Lives of the fellows

Peter Reid Duncan

b.23 November 1919 d.23 October 2014
BSc Manch(1940) MB ChB(1943) MRCP(1948) MD(1952) FRCP(1969)

Peter Duncan was one of the last general physicians and helped develop Victoria Hospital, Blackpool, into a comprehensive centre. He was perhaps most proud of the younger disabled unit he established to provide short-term family respite. He was born in Altrincham, Cheshire, where his father, Robert Reid Duncan, was a general practitioner and local mayor, who according to family legend removed Peter’s tonsils on the kitchen table. His mother, Marguerite (née Forth) was originally from Whitby. Peter attended Rossall School and then Manchester University, where he gained a first class BSc degree in anatomy and physiology, before qualifying in 1943.

He was a house surgeon to John Morley at the Manchester Royal Infirmary (MRI) and then joined the RAMC as a lieutenant. He served in a field ambulance and as a regimental medical officer for nine months, and was then stationed at a British Military Hospital in India, where he was medical director for six months. He next served on a hospital ship under South East Asia Command for 14 months, up until December 1946, a posting he regarded as ‘very lucky’ as he had a repeated routine of a busy three days looking after troops returning from Rangoon to India, followed by a quiet three days on the return journey. He was demobilised with the rank of captain.

He had met Noel Salvage, who was serving in the Women’s Royal Naval Service, in Dover and they married in Deolali, India. They returned to Manchester, where Peter worked as a house physician and medical registrar at Ancoats, and then as a medical registrar at the MRI under John Crighton Bramwell [Munk’s Roll, Vol.VII, p.61] and as a senior registrar to C S D Don [Munk’s Roll, Vol.VI, p.153]. Philippa was born in September 1947, but tragedy struck in July 1949 when Noel’s caesarean scar ruptured at eight months of pregnancy and she and her unborn child both died.

With the help of his sister Ruth, who looked after Philippa, he buried himself in his work, producing an outstanding MD in 1952 on the epidemiology of viral lymphocytic choriomeningitis in the back streets of Manchester. In the same year he appointed as only the second consultant physician to Victoria Hospital, Blackpool. Due to pressure of work, Peter was unable to attend his usual Territorial Army camp, thereby foregoing the Territorial Decoration (TD) that was rightfully his, although he continued as a major in the Territorial branch of the RAMC until 1953.

Peter had met and married in 1951 one of his very bright medical students at Manchester, Kathleen Mary Lord, who became a resident clinical pathologist at the MRI, before moving to Blackpool and concentrating on bringing up the family. Peter’s enthusiasm, energy, drive and love of medicine are evident in a series of letters he wrote to Kathleen at that time.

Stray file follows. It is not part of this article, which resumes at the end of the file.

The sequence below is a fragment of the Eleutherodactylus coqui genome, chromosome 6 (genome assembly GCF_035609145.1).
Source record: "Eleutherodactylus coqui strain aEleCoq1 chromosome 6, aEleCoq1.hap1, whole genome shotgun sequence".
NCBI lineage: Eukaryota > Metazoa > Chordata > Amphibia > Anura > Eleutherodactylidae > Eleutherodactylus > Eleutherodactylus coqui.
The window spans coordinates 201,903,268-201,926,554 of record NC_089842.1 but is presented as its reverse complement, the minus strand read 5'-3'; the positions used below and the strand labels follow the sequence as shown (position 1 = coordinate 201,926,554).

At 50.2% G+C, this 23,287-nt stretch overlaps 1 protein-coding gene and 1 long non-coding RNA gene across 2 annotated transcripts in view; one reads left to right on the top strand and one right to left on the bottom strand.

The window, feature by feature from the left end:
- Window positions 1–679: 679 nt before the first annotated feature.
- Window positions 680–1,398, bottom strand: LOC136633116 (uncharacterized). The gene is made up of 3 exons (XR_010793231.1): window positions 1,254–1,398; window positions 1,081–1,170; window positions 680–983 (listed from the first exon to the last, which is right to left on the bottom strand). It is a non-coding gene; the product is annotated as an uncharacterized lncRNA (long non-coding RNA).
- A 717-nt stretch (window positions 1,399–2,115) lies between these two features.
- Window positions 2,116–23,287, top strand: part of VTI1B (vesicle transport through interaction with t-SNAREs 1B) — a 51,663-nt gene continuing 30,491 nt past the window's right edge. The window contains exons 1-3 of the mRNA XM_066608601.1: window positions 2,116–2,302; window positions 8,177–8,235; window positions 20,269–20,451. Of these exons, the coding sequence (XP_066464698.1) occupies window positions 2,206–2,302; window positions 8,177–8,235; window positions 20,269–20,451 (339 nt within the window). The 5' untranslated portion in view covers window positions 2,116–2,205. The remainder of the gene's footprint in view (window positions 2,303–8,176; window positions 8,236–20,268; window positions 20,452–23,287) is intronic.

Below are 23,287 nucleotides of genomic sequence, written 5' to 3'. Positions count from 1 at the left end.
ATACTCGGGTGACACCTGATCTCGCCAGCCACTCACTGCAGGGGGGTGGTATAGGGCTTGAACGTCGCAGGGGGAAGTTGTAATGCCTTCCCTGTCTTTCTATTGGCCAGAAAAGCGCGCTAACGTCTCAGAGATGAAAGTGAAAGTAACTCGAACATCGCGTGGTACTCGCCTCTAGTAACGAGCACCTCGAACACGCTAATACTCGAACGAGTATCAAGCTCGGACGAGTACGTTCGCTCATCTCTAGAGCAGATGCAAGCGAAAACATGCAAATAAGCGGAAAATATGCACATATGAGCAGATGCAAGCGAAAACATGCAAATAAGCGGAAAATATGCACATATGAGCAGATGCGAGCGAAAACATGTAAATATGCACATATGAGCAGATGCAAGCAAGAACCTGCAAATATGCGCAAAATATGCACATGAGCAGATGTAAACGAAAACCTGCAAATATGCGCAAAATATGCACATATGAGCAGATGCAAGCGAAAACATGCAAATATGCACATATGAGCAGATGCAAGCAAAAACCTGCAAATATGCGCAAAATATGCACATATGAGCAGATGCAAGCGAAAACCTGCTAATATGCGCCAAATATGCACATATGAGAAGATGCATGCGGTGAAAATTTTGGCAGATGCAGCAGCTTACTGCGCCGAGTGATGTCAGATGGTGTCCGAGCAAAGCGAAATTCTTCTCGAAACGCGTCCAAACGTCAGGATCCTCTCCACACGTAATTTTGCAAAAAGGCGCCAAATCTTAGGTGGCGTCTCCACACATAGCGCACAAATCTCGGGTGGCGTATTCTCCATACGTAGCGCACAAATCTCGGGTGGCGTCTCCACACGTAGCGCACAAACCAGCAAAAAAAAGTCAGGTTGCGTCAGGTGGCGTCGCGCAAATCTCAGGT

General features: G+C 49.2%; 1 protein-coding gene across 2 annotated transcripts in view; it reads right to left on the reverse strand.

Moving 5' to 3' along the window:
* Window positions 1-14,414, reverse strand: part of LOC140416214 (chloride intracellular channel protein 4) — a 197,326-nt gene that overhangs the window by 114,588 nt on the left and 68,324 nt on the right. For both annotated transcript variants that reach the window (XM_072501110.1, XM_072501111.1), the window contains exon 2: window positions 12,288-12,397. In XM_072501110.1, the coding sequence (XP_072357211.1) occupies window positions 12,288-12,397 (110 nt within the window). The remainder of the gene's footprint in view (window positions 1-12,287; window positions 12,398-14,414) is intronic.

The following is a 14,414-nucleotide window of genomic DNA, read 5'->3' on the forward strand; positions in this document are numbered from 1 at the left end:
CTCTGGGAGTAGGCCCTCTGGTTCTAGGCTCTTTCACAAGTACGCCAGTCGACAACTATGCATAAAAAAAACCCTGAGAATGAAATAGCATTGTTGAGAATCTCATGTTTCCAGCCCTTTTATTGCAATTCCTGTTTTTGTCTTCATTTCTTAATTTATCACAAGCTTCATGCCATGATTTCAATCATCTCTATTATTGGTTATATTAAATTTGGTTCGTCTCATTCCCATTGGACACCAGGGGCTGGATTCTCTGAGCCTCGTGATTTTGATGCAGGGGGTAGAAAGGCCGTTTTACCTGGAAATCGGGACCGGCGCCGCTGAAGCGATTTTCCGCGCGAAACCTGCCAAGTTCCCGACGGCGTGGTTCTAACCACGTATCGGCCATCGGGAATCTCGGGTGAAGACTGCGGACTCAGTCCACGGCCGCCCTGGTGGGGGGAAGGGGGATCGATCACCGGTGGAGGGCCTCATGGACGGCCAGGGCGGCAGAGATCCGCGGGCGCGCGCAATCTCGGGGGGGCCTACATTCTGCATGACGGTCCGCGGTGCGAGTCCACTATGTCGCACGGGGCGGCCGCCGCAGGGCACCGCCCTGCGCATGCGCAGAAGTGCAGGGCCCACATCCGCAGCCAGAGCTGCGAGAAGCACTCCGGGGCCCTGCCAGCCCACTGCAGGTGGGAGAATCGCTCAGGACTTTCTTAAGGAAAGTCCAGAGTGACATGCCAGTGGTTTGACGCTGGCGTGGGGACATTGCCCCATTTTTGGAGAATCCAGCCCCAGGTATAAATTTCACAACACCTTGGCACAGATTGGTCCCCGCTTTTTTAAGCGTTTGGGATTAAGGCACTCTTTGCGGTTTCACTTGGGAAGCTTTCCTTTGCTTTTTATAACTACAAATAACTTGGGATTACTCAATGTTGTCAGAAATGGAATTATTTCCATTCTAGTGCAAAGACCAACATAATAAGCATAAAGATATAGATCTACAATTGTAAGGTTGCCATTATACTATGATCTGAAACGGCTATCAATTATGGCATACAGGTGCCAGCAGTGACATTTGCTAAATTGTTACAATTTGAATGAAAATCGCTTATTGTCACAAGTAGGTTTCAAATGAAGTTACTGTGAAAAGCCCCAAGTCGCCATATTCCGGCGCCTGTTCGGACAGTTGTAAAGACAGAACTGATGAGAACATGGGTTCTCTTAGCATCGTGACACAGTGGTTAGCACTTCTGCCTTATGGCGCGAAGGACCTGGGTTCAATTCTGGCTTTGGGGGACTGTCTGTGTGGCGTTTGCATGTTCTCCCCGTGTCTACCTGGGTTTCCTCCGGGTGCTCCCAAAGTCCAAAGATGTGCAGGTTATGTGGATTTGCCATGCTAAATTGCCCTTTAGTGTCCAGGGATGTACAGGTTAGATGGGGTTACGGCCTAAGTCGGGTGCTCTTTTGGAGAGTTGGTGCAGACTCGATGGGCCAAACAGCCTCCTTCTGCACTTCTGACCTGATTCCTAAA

As well as being a senior physician for 21 years, he was also chair of the medical advisory committee and a member of the hospital management committee. His presidential address to the Manchester Medical Society in 1979 concentrated on his younger disabled unit, where he was ahead of his time in recognising the need for short-term family respite.

He was an ardent supporter of the Royal College of Physicians, having undertaken the then huge ordeal of the membership viva at the old Canada House headquarters. He loved the new building in Regent’s Park and always tried to attend the annual update in general medicine, being proud of being, as he recognised, one of the last of the truly general physicians. He was elected to the fellowship in 1969.

In retirement, he played golf into his ninetieth year and enjoyed poetry, especially Wordsworth, and his beloved Grasmere. Peter had a long and happy marriage to Kathleen, who pre-deceased him by a year in August 2013. Of his children, Philippa and Anne trained as nurses, John became a consultant haematologist and also a fellow of the RCP. Ruth is a professional singer with an unusual treble voice and has specialised in early music with The Sixteen and the Tallis Scholars. He was survived by 14 grandchildren.

Peter achieved much during a long life. He lived by example. When asked by his young son for his autograph, he quoted Sir William Osler: ‘The master-word (in medicine) is work’ – something the son has always tried to remember! He was a modest quiet man with a lovely dry sense of humour, and was much loved by both nursing and medical colleagues.

John Reid Duncan

[BMJ 2015 351 4189 www.bmj.com/content/351/bmj.h4189 – accessed 24 August 2015]

(Volume XIi, page web)

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